Indeed, CSR encompasses many issues, from governance to customer relations, as well as working conditions and respect for the environment. Once you have identified the risks you face, you will be able to determine the priorities of your CSR policy and define your action plans.
The CSR approach must ensure balance between 3 pillars:
- good practices in economic relations: quality of service, customer satisfaction, respect for suppliers and partners…
- social issues: equal opportunities, working conditions, employee rights…
- environmental criteria: reducing the company’s energy footprint, limiting greenhouse gas emissions and waste production…
The growing awareness of the climate emergency is raising expectations from the general public on the environmental dimension in particular. From this perspective, consumers are looking for brands that are in line with their values.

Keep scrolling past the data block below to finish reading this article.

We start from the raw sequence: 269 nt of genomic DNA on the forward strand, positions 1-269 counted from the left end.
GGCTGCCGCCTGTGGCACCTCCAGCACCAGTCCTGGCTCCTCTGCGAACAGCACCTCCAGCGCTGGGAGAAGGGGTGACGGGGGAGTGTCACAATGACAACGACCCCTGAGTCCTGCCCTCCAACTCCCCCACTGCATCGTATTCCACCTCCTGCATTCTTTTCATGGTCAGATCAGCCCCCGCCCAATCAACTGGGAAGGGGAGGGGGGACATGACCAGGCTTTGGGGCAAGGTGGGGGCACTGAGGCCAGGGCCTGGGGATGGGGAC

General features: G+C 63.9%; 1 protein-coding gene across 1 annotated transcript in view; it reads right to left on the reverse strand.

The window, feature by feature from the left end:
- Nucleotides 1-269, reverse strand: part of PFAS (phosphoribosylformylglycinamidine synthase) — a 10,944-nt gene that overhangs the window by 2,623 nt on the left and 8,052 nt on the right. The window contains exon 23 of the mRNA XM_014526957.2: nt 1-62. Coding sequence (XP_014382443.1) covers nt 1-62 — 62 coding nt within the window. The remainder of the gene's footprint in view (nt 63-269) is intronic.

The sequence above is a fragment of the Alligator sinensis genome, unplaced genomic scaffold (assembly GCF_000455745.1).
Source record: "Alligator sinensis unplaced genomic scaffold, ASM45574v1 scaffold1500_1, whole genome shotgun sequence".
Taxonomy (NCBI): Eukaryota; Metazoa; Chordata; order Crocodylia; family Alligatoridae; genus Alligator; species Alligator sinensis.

The reduction of energy consumption and CO2 emissions is an essential part of today’s CSR strategy. The implementation of smart buildings combined with energy renovation actions can be put in place to limit the company’s energy footprint. CSR reporting should then describe these actions and integrate the KPIs that illustrate their impact.
Define your key indicators to measure the effectiveness of your actions
You have determined your CSR priorities and action plans. During this first step, you set objectives to mitigate a risk or improve your performance on specific levers.
For example, if you have defined the reduction of your energy footprint as a focus, then you have set a numerical objective in the form of “reducing our energy consumption by X% over the next X years”. Perhaps you have even refined this objective by setting specific energy consumption reduction targets for your buildings, for travel related to your activity, ect…